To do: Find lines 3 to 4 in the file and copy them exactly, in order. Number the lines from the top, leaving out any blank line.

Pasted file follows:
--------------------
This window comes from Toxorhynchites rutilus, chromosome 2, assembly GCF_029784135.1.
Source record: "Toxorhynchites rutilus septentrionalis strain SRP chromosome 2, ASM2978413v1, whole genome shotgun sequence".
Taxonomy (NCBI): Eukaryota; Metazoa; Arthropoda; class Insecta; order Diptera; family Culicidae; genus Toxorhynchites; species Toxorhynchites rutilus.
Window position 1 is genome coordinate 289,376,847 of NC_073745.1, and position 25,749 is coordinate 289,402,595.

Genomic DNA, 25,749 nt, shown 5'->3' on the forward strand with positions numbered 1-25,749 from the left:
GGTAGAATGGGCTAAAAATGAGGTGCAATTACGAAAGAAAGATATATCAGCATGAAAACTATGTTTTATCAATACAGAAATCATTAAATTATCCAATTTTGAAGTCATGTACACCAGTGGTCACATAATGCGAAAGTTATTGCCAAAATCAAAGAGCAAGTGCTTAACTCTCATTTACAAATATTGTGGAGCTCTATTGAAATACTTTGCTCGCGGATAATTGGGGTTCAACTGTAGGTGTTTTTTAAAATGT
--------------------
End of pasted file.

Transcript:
Taxonomy (NCBI): Eukaryota; Metazoa; Arthropoda; class Insecta; order Diptera; family Culicidae; genus Toxorhynchites; species Toxorhynchites rutilus.
Window position 1 is genome coordinate 289,376,847 of NC_073745.1, and position 25,749 is coordinate 289,402,595.